All songs written and composed by Chad Gray, Ryan Martinie, Greg Tribbett and Matthew McDonough. Interludes composed by Matthew McDonough

No. Title Length
1. "Monolith"   1:52
2. "Dig"   2:43
3. "Internal Primates Forever"   4:25
4. "-1"   3:58
5. "Death Blooms"   4:52
6. "Golden Ratio"   0:54
7. "Cradle"   5:14
8. "Nothing to Gein"   5:29
9. "Mutatis Mutandis"   1:43
10. "Everything and Nothing"   3:14
11. "Severed"   6:33
12. "Recombinant Resurgence"   2:00
13. "Prod"   6:03
14. "Pharmaecopia"   5:34
15. "Under My Skin"   3:47
16. "(k)now F(orever)"   7:06
17. "Lethal Dosage"   2:59
Total length:
68:32

Personnel[edit]

Chart positions[edit]

References[edit]

  1. ^ a b c d e Ratliff, Ben (September 28, 2000). "Review of L.D. 50". Rolling Stone. Archived from the original on November 12, 2007. Retrieved 7 March 2012. 
  2. ^ a b c d e f g h Ruhlmann, William. "Review of L.D. 50". Allmusic. Retrieved 24 February 2010. 
  3. ^ a b c d e f "Intense Mudvayne Will Help 'Heavy Music' Kids Do The Math - Morning Call". Articles.mcall.com. 2000-09-22. Retrieved 2013-03-18. 
  4. ^ a b c d e f g McMullan, Michelle (January 5, 2001). "Mudvayne: The Birth of "Math metal"". Maximum Ink. Retrieved 15 March 2013. 
  5. ^ a b c d Hay, Carla (April 28, 2001). "No Name's Mudvayne 'Digs' into the Billboard 200" 113 (17). pp. 17; 81. ISSN 0006-2510. 
  6. ^ a b c McIver, Joel (2002). "Mudvayne". Nu-metal: The Next Generation of Rock & Punk. Omnibus Press. p. 86. ISBN 0-7119-9209-6. 
  7. ^ Arnopp, Jason (2001). "Tattooed and torn". Slipknot: Inside the Sickness, Behind the Masks. Ebury Publishing. ISBN 0-09-187933-7. 
  8. ^ a b Sharpe-Young, Garry (2005). "Mudvayne". New Wave of American Heavy Metal. Zonda Books Limited. p. 213. ISBN 0-9582684-0-1. 
  9. ^ a b c "Bio". Web.archive.org. 2003-02-13. Archived from the original on 2003-02-13. Retrieved 2013-02-02. 
  10. ^ a b c d "NME Album Reviews - LD 50". Nme.Com. 2000-10-05. Retrieved 2013-02-26. 
  11. ^ a b c d e Sheaffer, Caleb (April 9, 2003). "Mudvayne brings 'tongue-in-cheek' sensibility to BJC show". The Daily Collegian. Retrieved 5 January 2009. [dead link]
  12. ^ Wilson, Scott (August 30, 2001). "Mud Brothers". The Pitch. Archived from the original on 9 September 2012. Retrieved 5 January 2009. [broken citation]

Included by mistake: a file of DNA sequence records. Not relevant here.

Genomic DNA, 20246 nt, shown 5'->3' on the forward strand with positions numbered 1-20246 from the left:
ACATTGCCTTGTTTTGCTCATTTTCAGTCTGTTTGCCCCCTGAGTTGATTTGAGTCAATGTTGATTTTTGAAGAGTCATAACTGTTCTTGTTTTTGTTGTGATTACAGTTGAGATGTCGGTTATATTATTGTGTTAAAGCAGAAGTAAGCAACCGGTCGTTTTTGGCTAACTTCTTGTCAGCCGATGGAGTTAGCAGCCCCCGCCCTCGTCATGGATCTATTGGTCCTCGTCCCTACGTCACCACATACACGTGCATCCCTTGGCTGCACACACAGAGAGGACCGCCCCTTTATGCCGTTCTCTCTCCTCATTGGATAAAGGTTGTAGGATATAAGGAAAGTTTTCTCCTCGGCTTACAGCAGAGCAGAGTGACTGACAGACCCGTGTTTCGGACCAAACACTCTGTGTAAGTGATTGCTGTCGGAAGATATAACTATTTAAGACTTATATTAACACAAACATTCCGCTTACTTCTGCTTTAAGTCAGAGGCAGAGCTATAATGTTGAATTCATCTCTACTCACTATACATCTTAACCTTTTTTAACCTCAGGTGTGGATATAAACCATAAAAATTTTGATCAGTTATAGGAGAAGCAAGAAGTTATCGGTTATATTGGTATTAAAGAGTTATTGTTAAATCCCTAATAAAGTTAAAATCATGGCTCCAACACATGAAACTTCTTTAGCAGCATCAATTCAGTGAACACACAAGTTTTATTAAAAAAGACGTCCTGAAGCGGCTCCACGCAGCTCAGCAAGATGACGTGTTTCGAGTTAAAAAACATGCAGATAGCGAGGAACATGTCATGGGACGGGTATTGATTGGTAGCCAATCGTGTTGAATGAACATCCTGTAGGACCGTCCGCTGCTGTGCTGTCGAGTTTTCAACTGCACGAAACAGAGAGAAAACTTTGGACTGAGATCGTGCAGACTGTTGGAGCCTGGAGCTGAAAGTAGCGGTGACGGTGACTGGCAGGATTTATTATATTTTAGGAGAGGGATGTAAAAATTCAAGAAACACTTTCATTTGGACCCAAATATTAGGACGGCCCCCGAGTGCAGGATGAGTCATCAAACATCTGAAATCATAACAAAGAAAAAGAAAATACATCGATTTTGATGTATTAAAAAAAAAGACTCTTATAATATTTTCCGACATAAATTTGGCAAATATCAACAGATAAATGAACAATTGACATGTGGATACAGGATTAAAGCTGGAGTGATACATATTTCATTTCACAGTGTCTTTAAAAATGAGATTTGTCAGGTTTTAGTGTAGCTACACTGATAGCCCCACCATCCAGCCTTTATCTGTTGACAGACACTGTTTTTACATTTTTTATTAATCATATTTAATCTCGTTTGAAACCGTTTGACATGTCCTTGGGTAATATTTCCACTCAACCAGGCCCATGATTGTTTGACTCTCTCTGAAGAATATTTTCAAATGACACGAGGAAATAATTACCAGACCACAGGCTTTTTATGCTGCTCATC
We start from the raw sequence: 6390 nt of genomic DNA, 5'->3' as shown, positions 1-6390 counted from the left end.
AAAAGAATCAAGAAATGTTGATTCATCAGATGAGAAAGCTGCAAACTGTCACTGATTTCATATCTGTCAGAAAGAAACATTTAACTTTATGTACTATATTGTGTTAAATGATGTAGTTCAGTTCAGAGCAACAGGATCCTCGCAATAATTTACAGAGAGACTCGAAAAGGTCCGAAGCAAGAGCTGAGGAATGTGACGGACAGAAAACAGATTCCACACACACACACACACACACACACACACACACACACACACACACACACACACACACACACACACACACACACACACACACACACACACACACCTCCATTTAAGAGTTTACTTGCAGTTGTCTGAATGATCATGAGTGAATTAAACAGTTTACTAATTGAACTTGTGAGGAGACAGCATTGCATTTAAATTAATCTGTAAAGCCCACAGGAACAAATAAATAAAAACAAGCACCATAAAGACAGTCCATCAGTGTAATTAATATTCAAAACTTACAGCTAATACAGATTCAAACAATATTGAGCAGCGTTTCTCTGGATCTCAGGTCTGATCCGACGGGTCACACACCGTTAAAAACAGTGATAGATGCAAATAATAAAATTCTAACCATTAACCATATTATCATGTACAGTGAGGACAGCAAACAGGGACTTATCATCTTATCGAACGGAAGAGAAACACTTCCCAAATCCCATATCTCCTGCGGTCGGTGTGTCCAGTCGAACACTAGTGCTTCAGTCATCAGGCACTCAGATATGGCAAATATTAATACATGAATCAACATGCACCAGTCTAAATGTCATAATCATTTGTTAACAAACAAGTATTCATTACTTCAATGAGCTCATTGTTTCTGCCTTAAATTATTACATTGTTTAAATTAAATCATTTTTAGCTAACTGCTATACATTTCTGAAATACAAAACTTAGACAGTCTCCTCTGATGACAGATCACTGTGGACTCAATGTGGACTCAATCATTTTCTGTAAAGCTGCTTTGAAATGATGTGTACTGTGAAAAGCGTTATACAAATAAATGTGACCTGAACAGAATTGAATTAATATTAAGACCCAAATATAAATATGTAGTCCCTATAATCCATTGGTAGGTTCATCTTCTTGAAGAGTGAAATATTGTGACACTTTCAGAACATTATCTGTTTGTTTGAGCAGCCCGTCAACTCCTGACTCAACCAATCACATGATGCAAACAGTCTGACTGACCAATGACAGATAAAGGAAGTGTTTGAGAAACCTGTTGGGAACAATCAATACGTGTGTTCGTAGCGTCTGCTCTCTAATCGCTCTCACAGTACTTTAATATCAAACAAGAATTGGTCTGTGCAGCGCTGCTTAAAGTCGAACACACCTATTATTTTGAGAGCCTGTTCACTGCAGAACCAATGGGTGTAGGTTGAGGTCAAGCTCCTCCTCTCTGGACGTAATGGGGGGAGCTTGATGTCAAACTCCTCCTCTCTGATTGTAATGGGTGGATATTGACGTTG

13. ^ a b c d e f g Bienstock, Richard (2002). "Mask Hysteria". In Kitts, Jeff; Tolinski, Brad. Guitar World Presents Nu-Metal. Hal Leonard Corporation. pp. 79–82. ISBN 0-634-03287-9. 
  14. ^ a b c d e "Radio Has Helped The Group Find Its Place In The Metal Music Genre". Pqasb.pqarchiver.com. January 29, 2009. Retrieved February 2, 2013. 
  15. ^ Torreano, Bradley. "Review of The Beginning of All Things to End". Allmusic. Retrieved 26 February 2010. 
  16. ^ a b http://www.allmusic.com/album/original-album-classics-mw0002338840
  17. ^ a b c Stewart-Panko, Kevin (November 2000). "Mudvayne L.D. 50". Exclaim!. Retrieved October 30, 2014. 
  18. ^ Wood, Mikael. "Review of Mudvayne". Spin. Retrieved 13 January 2012. 
  19. ^ a b c d e "Charts and awards for L.D. 50". Allmusic. Retrieved 24 February 2010. 
  20. ^ Monger, James Christopher (5 October 2011). "L.D. 50/The Beginning of All Things To End - Mudvayne". Allmusic. 
  21. ^ a b Krgin, Borivoj (December 25, 2001). "Review of L.D. 50". Blabbermouth.net. Retrieved 24 February 2010. 
  22. ^ a b Bezer, Terry (April 5, 2001). "Mudvayne". Drowned in Sound. Retrieved October 30, 2014. 
  23. ^ Strong, Martin Charles (2006). "Mudvayne". The Essential Rock Discography (8th ed.). Open City Books. p. 745. ISBN 1-84195-860-3. 
  24. ^ "Review of L.D. 50". Melody Maker: 61. October 17, 2000. 
  25. ^ "LD 50". NME. September 12, 2005. Retrieved October 30, 2014. 
  26. ^ Burgess, Aaron (September 9, 2014). "10 Nu-Metal Albums You Need to Own". Revolver. Retrieved 19 September 2014. 
  27. ^ a b c d http://www.allmusic.com/album/ld-50-mw0000091917/credits